Israel - Hamas war: BJP Embraces Israel in Theory but Supports Two-State Solution


Israel - Hamas war: BJP Embraces Israel in Theory but Supports Two-State Solution

Among the Hindutva ideological offshoots, VD Savarkar, a leading figure of the ‘Hindu Mahasabha’ (Hindu nationalist political party), was the staunchest champion of a Jewish state.  The Mahasabha, writes Chirayu Thakkar (doctoral candidate jointly with the National University of Singapore and King’s College London) “never signed up for the two-state solution nor deliberated in detail about the status of Jerusalem. In other words, Hindu Mahasabha never took a policy approach.

“For other Hindutva offshoots, Israel-Palestine was as much a policy question as it was an ideological issue. For the ‘Swatantra Party’ (a classical liberal political party that existed from 1959 to 1974)—the free market coalition of Hindutva—establishing diplomatic ties with Israel was a priority.”

The Rashtriya Swayamsevak Sangh (RSS), the ideological parent to both the Bharatiya Jana Sangh (BJS) and the Bharatiya Janata Party (BJP), “took a part-ideological part-political view of the topic, leaving the precise solution to its political arm, the BJP,” according to Thakkar.

To a student of Hindutva politics therefore, “it becomes clear that the closer a Hindutva offshoot is to party politics, the more they approach the Israel-Palestine issue as a policy question. For the ideologues, who maintained an arm’s length from the trenches of formal politics, it was all about supporting another religious homeland—of the Jews on the shores of Galilee—that was under menacing aggression from Arabs (read Islam)…..”


Policy of Equidistance

Deen Dayal Upadhyaya—the third ideologue in the trinity with Savarkar and Golwalkar, whom the RSS loaned to the BJS—was most clear-eyed policy-wise.  His view was that [‘we should not become blindly pro-Israeli just because the Congress is blindly pro-Arab… We must judge every issue on its own merit.’ “This advice metamorphosed into an equidistance policy between both the Arab bloc and Israel. For the BJP, however, the Israel arm of the equidistance policy was missing in Congress’ Middle East vision, which ought to be rectified by establishing formal ties with Tel Aviv.”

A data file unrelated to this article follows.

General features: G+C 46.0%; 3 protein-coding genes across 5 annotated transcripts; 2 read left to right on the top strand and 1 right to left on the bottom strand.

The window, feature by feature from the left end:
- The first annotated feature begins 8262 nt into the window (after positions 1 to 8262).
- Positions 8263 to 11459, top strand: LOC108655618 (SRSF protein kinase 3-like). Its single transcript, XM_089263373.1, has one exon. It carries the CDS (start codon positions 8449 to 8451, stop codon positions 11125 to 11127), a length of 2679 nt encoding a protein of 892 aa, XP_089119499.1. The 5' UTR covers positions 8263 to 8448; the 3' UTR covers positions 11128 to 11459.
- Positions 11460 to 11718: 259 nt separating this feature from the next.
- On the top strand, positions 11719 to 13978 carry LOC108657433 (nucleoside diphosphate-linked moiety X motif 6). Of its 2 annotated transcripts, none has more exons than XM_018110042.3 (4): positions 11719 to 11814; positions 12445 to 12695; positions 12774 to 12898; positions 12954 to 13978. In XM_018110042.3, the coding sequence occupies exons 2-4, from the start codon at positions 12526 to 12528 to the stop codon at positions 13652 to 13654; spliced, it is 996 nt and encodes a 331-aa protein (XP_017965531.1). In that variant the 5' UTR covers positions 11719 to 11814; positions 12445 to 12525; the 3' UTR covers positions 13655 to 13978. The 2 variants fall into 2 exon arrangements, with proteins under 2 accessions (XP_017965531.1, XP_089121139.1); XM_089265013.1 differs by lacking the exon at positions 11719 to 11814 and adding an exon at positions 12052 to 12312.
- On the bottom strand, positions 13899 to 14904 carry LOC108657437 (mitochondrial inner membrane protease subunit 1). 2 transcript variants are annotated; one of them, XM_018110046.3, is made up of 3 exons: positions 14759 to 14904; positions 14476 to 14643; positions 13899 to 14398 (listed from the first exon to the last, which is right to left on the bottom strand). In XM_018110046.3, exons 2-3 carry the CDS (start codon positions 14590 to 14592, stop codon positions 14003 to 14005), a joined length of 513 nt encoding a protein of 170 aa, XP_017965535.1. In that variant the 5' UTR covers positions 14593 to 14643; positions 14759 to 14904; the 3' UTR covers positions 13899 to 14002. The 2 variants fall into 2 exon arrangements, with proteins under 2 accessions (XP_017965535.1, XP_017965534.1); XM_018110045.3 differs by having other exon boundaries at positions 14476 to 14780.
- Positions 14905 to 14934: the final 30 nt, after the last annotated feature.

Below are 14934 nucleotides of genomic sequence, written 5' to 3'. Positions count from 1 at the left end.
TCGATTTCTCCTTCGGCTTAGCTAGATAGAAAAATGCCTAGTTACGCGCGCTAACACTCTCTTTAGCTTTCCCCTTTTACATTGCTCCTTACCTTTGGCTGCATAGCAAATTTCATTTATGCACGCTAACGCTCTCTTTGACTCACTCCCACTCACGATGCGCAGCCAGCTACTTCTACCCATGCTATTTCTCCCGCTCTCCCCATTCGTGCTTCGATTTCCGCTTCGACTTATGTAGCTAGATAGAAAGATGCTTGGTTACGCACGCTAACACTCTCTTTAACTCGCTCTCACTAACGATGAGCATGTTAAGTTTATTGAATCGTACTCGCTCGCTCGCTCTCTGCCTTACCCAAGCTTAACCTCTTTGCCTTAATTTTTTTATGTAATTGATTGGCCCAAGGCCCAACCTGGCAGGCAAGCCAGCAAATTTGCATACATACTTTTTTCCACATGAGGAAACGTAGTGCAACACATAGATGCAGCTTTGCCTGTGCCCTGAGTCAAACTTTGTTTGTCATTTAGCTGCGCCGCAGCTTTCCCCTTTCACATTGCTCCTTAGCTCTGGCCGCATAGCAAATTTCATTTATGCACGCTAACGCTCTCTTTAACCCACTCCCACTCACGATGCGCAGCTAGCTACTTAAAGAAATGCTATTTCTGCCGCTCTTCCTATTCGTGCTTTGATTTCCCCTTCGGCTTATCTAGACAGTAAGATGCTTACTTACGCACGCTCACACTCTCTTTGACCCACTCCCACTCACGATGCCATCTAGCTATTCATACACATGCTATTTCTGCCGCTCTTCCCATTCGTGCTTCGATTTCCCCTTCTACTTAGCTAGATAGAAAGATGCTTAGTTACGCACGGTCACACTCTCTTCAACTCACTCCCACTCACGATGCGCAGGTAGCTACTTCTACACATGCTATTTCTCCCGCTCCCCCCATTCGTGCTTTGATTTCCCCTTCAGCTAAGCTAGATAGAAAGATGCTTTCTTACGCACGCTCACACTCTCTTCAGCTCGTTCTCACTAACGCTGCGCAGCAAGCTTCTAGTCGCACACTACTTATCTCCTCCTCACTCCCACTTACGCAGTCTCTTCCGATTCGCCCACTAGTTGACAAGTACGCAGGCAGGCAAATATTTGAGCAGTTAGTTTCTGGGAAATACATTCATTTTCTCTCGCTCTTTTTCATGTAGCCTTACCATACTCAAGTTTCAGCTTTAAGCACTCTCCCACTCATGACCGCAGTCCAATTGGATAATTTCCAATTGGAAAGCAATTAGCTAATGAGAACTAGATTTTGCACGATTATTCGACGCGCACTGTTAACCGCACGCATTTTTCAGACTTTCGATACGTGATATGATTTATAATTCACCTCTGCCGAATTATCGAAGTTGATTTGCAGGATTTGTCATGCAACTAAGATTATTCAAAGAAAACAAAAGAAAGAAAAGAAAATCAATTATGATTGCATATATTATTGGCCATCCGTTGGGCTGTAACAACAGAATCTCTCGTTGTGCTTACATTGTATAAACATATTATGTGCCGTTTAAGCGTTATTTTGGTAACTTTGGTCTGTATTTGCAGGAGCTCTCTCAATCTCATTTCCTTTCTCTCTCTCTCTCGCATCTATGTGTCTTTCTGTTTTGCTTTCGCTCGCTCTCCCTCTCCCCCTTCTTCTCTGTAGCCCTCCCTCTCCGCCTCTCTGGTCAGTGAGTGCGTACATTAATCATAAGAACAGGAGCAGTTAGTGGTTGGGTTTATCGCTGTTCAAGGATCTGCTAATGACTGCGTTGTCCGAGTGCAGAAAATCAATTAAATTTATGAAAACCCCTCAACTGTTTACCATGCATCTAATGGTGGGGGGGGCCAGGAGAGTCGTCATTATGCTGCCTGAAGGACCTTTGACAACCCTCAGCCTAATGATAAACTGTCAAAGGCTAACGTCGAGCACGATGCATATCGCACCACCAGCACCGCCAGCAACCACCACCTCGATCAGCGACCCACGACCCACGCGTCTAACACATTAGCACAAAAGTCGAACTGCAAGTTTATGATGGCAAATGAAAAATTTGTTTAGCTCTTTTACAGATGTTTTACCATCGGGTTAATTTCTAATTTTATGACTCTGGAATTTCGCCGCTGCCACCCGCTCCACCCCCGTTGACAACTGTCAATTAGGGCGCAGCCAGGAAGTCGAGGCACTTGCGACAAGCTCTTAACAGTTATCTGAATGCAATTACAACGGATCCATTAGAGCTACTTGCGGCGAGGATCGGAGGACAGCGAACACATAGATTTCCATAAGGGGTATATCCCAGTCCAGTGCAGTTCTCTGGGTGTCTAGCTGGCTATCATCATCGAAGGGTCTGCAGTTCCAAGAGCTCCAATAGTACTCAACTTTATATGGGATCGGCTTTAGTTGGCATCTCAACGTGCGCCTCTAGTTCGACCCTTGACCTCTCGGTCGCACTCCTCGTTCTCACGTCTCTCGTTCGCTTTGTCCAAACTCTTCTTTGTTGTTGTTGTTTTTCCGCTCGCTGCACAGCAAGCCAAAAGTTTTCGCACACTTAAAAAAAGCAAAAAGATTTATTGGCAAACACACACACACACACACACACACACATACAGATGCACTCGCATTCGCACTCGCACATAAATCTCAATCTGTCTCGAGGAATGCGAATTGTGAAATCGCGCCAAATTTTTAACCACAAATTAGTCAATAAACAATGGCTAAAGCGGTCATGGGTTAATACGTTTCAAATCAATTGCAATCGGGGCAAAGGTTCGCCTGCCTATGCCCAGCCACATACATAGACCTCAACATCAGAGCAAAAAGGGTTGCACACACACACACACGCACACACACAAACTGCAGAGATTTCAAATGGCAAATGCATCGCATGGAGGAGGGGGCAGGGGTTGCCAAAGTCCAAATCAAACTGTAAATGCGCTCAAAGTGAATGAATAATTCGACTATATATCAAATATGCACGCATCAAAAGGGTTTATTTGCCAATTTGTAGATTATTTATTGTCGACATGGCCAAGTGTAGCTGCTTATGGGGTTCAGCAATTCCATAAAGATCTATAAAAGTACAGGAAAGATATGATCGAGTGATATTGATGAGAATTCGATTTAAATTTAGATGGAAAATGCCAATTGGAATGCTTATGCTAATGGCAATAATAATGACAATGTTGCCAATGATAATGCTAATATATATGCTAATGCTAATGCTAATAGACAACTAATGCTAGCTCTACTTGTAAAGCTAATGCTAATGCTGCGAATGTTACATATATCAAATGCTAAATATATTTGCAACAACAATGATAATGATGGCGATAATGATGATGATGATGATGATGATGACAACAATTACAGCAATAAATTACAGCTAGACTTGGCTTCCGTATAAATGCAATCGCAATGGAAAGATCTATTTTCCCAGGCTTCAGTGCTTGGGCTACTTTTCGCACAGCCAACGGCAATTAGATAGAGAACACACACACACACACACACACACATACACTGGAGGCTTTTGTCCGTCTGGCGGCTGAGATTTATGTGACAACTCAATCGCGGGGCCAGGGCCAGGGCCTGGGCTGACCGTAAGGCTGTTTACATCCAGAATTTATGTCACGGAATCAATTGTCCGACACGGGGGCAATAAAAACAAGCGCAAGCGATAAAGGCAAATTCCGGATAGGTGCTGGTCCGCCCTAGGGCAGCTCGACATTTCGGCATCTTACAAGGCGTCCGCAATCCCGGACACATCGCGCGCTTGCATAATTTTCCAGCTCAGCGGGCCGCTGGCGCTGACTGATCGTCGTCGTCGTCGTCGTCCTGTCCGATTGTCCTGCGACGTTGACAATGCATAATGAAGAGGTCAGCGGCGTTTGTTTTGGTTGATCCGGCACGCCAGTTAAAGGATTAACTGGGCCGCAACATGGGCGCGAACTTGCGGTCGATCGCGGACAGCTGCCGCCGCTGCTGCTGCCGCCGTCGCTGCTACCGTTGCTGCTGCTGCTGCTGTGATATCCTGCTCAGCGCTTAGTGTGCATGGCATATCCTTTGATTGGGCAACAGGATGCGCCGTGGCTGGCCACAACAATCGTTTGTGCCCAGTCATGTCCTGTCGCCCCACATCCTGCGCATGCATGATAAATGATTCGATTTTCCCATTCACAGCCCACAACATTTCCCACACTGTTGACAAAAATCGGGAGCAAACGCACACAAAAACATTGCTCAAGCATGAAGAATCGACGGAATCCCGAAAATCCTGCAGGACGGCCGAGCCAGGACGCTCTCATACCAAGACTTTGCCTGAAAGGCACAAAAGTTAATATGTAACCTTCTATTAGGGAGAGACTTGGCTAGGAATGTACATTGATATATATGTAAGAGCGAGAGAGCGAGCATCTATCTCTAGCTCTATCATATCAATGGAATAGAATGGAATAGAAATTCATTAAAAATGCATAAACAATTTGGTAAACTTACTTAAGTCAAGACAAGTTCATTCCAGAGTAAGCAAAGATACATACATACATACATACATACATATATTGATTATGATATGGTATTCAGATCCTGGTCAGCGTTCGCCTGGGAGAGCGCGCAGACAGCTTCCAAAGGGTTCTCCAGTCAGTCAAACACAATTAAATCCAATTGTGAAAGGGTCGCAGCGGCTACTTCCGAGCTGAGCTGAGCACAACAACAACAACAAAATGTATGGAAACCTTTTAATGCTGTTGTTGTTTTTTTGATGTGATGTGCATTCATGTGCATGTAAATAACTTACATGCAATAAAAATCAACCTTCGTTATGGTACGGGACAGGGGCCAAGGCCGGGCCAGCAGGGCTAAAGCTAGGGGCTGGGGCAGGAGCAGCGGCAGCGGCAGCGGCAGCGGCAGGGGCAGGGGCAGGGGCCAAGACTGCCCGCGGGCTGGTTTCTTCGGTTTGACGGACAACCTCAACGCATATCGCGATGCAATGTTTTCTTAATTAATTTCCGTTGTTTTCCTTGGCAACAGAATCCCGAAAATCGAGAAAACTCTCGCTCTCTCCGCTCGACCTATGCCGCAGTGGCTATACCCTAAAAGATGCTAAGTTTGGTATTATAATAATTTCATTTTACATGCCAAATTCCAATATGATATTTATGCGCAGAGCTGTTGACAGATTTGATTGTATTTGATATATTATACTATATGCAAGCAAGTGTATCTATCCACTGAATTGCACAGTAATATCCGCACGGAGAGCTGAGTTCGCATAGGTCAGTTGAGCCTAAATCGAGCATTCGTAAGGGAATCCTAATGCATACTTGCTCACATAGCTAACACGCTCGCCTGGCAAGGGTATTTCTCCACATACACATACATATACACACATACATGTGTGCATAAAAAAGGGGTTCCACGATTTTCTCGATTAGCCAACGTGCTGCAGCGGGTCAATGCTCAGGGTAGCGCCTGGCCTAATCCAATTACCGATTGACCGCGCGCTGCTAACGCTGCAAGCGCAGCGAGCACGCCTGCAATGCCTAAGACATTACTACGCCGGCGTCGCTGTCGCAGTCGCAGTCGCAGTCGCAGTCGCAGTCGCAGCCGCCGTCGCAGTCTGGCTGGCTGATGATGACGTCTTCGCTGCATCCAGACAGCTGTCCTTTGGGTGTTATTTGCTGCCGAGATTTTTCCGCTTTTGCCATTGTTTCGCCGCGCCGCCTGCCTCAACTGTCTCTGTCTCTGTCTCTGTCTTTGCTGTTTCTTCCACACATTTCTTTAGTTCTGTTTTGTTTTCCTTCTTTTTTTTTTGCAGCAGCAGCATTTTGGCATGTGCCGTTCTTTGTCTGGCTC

The notion of bringing equanimity to the West Asia policy, however, states Thakkar “did not prevent the BJP from advocating a two-state solution and the rights of Palestinians. In its resolution on the Gulf War in 1991, the BJP resolved: ‘The Palestinians have an inalienable right to a homeland, just as Israel has a right to exist in comity of nations’.”

The balancing acts of subsequent BJP premiers, when in power, echo this policy.  “If Modi became the first Indian leader to visit Israel, he calibrated it by stopping over in Ramallah. If Modi tweeted in support of Israel, he later spoke to Palestinian President Mahmoud Abbas. Beyond the Israel-Palestine question, the Modi government’s Gulf outreach exhibits clinical; outreach  pragmatism  flowing from Upadhyaya’s advice of merit and interest-driven approach.”

Some might argue that there is indeed an erosion of this equidistance policy under Modi. For instance, India has dropped the demand for East Jerusalem as the Palestinian capital since November 2016. However, argues Thakkar “one can chiefly attribute this shift to the Trump administration’s alacrity to recognise Jerusalem as Israel’s capital than to Hindutva ideology.”

The Hindutva policy of balancing, concludes Thakkar “stems from a duality: the embrace of Israel is rooted in conviction, while the support for Palestine is undergirded by cold pragmatism. The former is firm, the latter is vulnerable.”

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